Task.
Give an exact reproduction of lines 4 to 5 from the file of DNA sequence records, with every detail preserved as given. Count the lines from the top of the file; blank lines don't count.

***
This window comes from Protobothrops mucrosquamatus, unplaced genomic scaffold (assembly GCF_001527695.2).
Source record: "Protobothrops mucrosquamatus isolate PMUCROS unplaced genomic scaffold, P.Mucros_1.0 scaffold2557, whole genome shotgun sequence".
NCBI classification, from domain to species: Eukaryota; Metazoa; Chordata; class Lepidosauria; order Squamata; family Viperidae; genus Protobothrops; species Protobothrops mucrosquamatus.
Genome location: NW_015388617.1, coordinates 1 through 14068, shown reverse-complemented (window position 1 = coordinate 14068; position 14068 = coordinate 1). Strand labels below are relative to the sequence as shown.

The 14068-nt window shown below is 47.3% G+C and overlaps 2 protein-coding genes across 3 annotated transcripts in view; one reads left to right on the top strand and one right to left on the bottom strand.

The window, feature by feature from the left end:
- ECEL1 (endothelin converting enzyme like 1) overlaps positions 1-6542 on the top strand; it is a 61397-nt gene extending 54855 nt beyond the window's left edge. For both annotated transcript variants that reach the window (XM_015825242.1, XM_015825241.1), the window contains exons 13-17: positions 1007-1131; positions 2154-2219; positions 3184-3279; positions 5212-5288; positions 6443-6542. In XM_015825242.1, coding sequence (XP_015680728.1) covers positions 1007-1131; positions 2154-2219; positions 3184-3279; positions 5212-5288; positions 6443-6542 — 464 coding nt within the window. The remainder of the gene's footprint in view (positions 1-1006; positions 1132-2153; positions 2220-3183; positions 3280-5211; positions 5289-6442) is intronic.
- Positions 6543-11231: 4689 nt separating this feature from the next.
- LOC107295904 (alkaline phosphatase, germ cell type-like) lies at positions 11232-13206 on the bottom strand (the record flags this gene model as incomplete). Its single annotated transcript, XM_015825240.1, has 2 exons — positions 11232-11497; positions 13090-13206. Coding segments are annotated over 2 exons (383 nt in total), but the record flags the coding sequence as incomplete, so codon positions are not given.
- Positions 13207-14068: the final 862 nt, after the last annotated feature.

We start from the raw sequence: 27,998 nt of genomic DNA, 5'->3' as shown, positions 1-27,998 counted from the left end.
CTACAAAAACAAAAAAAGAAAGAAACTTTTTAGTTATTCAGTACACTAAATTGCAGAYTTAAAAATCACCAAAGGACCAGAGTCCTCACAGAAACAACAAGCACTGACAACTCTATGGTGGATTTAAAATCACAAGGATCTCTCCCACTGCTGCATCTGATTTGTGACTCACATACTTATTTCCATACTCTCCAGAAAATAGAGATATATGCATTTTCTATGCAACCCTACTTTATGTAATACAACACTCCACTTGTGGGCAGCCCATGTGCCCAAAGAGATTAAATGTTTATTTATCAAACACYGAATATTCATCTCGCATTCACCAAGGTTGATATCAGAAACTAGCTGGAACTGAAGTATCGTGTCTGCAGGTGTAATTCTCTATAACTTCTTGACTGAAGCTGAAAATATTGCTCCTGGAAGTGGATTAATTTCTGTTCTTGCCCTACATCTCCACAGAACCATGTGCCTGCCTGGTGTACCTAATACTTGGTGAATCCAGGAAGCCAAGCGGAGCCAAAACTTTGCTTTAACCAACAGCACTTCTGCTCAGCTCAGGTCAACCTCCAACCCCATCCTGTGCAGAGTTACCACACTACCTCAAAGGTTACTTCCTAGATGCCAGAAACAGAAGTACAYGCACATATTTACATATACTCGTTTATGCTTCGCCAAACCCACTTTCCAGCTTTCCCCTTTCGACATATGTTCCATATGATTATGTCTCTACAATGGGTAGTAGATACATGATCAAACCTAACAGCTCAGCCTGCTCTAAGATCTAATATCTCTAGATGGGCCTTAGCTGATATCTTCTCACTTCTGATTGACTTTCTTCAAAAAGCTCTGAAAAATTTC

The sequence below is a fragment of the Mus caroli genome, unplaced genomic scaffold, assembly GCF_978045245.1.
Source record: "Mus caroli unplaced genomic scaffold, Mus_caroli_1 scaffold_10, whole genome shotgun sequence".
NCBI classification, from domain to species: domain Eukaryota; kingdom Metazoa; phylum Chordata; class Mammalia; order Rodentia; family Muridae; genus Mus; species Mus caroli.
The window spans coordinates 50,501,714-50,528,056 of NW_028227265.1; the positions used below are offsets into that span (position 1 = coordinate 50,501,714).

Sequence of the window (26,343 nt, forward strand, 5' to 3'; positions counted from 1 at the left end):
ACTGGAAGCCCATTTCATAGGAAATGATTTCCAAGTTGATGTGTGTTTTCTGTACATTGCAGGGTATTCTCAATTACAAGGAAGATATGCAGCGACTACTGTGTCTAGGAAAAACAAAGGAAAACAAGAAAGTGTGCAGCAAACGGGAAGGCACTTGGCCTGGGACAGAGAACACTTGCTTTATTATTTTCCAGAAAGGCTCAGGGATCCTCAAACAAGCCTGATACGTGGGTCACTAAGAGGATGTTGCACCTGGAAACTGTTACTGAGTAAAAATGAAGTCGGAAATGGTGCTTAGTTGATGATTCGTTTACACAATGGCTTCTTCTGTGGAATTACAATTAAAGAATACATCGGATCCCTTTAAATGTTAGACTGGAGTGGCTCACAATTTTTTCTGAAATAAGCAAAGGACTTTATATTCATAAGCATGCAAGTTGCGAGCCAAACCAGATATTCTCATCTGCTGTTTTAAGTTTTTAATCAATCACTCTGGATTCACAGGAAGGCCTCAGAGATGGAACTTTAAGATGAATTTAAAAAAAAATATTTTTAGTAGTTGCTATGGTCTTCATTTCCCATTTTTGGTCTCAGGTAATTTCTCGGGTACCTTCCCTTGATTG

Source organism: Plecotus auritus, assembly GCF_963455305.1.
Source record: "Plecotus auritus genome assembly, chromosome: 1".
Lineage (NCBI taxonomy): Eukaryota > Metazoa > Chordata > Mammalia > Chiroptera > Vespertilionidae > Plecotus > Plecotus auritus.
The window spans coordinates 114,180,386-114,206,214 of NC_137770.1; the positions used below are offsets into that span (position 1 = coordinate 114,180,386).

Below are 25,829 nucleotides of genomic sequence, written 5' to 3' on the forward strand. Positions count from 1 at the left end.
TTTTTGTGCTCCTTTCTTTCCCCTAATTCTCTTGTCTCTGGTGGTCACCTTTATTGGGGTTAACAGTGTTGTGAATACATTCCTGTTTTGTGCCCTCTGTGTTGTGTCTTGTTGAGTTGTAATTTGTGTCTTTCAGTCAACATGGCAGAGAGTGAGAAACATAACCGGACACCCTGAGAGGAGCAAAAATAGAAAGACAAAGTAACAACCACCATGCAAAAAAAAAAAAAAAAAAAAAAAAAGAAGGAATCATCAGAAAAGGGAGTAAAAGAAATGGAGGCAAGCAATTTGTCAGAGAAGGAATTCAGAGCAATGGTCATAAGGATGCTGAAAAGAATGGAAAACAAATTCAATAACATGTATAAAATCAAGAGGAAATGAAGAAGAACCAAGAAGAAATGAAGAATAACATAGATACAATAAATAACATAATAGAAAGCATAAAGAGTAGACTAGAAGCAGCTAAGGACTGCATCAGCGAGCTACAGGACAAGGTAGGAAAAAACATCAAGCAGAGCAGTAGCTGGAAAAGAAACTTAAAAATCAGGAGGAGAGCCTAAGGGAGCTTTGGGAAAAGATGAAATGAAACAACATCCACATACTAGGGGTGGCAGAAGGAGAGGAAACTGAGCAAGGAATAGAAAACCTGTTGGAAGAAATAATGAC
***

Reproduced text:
Genome location: NW_015388617.1, coordinates 1 through 14068, shown reverse-complemented (window position 1 = coordinate 14068; position 14068 = coordinate 1). Strand labels below are relative to the sequence as shown.

The 14068-nt window shown below is 47.3% G+C and overlaps 2 protein-coding genes across 3 annotated transcripts in view; one reads left to right on the top strand and one right to left on the bottom strand.